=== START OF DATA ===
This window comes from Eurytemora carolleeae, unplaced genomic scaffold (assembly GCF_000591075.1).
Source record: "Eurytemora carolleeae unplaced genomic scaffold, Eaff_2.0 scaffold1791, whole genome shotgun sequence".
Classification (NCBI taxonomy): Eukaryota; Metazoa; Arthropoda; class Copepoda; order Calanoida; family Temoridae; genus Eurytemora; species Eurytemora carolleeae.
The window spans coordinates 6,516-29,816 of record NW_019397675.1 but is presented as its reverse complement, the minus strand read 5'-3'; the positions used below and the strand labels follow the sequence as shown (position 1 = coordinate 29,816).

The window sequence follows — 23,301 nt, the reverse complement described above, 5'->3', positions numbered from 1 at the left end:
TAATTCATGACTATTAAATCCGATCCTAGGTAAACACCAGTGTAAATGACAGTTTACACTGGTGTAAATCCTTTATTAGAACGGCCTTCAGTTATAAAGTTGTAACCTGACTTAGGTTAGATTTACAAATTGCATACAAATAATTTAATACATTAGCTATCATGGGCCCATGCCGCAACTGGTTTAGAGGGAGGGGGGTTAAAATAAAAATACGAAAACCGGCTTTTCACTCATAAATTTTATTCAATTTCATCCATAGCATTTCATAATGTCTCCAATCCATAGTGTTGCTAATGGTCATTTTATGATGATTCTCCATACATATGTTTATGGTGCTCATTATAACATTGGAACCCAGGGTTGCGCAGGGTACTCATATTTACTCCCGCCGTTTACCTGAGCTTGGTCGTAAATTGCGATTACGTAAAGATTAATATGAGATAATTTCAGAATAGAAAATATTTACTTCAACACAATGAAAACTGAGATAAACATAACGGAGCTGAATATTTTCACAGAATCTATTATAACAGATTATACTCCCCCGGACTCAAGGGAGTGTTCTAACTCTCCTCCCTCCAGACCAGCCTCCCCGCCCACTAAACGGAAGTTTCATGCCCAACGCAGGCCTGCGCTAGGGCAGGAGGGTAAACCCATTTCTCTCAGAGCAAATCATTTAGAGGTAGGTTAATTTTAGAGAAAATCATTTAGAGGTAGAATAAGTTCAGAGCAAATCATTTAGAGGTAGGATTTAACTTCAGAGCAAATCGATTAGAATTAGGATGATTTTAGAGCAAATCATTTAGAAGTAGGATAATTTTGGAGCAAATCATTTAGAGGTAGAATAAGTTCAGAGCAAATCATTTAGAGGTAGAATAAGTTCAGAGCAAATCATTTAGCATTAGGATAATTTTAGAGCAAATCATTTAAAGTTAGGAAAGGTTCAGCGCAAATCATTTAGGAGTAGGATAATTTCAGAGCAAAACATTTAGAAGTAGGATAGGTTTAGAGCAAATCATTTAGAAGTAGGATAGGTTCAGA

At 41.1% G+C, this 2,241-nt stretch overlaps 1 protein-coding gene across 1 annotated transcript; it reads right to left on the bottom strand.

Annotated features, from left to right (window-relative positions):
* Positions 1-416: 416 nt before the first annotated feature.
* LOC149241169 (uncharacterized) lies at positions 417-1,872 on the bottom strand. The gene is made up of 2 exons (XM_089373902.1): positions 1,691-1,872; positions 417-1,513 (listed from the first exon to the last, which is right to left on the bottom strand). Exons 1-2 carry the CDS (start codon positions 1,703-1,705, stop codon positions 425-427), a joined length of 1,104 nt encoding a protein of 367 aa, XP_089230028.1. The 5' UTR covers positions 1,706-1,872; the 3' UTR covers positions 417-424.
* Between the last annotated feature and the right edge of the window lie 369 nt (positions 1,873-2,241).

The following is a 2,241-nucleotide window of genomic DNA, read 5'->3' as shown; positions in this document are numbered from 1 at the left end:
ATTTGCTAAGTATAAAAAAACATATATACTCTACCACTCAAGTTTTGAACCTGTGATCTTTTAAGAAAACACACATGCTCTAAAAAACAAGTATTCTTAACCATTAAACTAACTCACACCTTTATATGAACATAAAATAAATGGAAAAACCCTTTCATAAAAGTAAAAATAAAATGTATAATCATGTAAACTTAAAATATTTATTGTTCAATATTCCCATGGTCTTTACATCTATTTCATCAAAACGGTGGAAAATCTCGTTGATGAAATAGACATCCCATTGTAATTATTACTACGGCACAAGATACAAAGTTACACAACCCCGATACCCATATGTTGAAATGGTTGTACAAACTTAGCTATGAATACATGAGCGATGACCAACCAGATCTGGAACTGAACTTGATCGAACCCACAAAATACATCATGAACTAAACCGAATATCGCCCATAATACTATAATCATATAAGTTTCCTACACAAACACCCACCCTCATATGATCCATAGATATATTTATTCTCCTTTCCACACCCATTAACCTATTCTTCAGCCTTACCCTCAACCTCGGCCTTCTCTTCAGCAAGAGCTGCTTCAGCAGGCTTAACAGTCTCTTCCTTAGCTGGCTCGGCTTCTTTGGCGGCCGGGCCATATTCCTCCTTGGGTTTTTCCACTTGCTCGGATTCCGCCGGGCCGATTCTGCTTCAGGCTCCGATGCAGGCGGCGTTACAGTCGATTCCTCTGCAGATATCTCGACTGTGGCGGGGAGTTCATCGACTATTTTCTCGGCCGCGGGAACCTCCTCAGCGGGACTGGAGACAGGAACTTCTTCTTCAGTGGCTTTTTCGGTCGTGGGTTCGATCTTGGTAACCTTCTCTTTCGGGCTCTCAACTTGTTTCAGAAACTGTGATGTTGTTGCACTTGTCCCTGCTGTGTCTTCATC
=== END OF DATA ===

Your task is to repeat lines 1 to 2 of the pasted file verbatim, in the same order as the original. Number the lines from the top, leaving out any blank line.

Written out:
This window comes from Eurytemora carolleeae, unplaced genomic scaffold (assembly GCF_000591075.1).
Source record: "Eurytemora carolleeae unplaced genomic scaffold, Eaff_2.0 scaffold1791, whole genome shotgun sequence".